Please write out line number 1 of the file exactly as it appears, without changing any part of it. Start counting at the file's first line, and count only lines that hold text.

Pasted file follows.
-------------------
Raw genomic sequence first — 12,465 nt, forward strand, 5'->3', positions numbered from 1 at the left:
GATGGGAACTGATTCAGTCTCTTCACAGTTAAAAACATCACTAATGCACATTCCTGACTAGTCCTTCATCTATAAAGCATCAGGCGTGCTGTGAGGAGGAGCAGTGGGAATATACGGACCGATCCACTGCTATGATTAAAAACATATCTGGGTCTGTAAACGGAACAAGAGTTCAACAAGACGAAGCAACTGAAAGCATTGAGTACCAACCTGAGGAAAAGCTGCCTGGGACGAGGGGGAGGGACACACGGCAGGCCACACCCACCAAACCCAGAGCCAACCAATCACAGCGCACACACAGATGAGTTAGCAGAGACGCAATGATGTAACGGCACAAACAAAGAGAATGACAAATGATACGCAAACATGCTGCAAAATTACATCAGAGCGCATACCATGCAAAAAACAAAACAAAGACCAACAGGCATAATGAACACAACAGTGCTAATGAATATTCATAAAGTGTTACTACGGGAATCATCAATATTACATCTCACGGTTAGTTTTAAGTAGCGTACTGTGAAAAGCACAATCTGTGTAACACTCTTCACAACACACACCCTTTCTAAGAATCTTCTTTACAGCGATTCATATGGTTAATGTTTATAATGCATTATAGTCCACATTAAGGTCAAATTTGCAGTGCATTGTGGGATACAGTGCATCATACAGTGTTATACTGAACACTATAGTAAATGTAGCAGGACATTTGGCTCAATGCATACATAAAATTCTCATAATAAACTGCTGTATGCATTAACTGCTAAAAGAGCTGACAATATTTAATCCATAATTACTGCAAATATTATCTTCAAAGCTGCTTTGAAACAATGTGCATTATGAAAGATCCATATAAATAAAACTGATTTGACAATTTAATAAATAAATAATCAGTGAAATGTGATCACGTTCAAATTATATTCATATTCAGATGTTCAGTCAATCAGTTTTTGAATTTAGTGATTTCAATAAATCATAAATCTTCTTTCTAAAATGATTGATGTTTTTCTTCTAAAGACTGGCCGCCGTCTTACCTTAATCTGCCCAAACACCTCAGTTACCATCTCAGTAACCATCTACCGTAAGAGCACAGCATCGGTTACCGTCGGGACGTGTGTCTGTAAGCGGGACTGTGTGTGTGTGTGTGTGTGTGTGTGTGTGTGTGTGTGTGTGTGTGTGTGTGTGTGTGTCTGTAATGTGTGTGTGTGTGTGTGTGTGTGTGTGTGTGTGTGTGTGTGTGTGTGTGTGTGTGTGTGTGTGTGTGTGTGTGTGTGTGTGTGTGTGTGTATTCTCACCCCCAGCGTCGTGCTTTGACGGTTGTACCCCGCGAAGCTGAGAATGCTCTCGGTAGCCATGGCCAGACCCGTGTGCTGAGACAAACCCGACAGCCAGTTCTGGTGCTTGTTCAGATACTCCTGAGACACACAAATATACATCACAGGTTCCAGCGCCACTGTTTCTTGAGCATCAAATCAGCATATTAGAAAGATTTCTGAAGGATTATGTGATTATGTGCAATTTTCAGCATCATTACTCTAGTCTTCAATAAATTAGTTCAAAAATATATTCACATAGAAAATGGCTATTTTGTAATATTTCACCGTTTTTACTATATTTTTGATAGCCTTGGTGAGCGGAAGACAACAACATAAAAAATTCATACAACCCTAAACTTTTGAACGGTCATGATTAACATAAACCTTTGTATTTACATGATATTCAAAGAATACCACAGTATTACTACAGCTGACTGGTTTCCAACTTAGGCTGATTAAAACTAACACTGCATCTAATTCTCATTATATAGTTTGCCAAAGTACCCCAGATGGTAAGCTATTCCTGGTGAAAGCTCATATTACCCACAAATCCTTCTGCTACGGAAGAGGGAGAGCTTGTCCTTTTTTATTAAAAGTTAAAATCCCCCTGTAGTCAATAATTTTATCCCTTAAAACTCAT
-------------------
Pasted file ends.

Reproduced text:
Raw genomic sequence first — 12,465 nt, forward strand, 5'->3', positions numbered from 1 at the left: